The discourse had been spoken, and the breathless silence with which, even according to Jewish custom, it had been listed to, gave place to the usual after-sermon hum of an Eastern Synagogue. On one point all were agreed: that they were marvellous words of grace, which had proceeded out of His mouth. And still the Preacher waited, with deep longing of soul, for some question, which would have marked the spiritual application of what He had spoken. Such deep longing of soul is kindred to, and passes into almost sternness, just because he who so longs is so intensely in earnest, in the conviction of the reality of his message. It was so with Jesus in Nazareth. They were indeed making application of the Sermon to the Preacher, but in quite different manner from that to which His discourse had pointed. It was not the fulfilment of the Scripture in Him, but the circumstance, that such an one as the Son of Joseph, their village carpenter, should have spoken such words, that attracted their attention. Not, as we take it, in a malevolent spirit, but altogether unspiritually, as regarded the effect of Christ's words, did one and another, here and there, express wonderment to his neighbor.
They had heard, and now they would fain have seen. But already the holy indignation of Him, Whom they only knew as Joseph's son, was kindled. The turn of matters; their very admiration and expectation; their vulgar, unspiritual comments: it was all so entirely contrary to the Character, the Mission, and the Words of Jesus. No doubt they would next expect, that here in His own city, and all the more because it was such, He would do what they had heard had taken place in Capernaum. It was the world-old saying, as false, except to the ear, and as speciously popular as most such sayings: 'Charity begins at home' - or, according to the Jewish proverb, and in application to the special circumstances: 'Physician, heal thyself.' Whereas, if there is any meaning in truth and principle; if there was any meaning and reality in Christ's Mission, and in the discourse He had just spoken, Charity does not begin at home; and 'Physician, heal thyself' is not of the Gospel for the poor, nor yet the preaching of God's Jubilee, but that of the Devil, whose works Jesus had come to destroy.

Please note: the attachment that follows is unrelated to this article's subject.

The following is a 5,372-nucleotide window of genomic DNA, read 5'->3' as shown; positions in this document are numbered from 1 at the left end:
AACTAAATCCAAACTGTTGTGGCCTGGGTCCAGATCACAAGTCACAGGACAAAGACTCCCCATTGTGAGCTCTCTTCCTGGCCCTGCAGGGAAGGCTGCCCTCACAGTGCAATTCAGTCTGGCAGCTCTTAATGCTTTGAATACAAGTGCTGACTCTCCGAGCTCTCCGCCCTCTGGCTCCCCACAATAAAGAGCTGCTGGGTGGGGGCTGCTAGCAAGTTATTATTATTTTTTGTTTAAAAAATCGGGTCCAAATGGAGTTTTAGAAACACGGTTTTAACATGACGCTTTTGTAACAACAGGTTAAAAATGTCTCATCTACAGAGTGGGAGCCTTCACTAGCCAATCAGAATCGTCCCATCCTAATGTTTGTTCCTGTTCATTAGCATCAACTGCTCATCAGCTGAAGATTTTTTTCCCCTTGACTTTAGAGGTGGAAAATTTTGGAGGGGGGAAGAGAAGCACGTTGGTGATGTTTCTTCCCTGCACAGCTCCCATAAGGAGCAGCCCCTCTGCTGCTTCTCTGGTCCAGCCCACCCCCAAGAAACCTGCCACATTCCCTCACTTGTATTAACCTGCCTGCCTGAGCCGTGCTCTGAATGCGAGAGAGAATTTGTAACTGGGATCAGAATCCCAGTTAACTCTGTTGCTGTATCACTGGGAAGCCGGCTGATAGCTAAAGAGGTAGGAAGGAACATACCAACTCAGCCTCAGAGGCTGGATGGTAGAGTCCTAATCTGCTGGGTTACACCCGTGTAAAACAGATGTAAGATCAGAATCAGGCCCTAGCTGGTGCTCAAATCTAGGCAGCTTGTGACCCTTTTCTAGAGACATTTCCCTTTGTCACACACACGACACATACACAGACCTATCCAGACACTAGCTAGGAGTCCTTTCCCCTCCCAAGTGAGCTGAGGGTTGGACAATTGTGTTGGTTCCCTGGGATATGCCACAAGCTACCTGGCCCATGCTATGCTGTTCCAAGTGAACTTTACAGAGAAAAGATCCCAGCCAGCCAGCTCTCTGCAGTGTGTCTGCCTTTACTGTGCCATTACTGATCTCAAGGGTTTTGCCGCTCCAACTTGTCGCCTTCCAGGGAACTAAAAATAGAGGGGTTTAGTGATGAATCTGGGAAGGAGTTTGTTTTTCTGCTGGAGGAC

As we read the report of Jesus' words, we perceive only dimly that aspect of them which stirred the wrath of His hearers to the utmost, and yet we do understand it. That He should have turned so fully the light upon the Gentiles, and flung its large shadows upon them; that 'Joseph's Son' should have taken up this position towards them; that He would make to them spiritual application unto death of His sermon, since they would not make it unto life: it stung them to the quick. Away He must out of His city; it could not bear His Presence any longer, not even on that holy Sabbath. Out they thrust Him from the Synagogue; forth they pressed Him out of the city; on they followed, and around they beset Him along the road by the brow of the hill on which the city is built - perhaps to that western angle, at present pointed out as the site.
This, with the unspoken intention of crowding Him over the cliff, which there rises abruptly about forty feet out of the valley beneath. If we are correct in indicating the locality, the road here bifurcates, and we can conceive how Jesus, Who had hitherto, in the silence of sadness, allowed Himself almost mechanically to be pressed onwards by the surrounding crowd, now turned, and by that look of commanding majesty, the forthbreaking of His Divine Being, which ever and again wrought on those around miracles of subjection, constrained them to halt and give way before Him, while unharmed He passed through their midst. So did Israel of old pass through the cleft waves of the sea, which the wonder-working rod of Moses had converted into a wall of safety. Yet, although He parted from it in judgment, not thus could the Christ have finally and for ever left His own Nazareth.
"Then He went down to Capernaum, a city of Galilee, and taught them on the Sabbath days. And they were astonished at His teaching, for His word was with authority." (Luke 4:31-32, HBFV)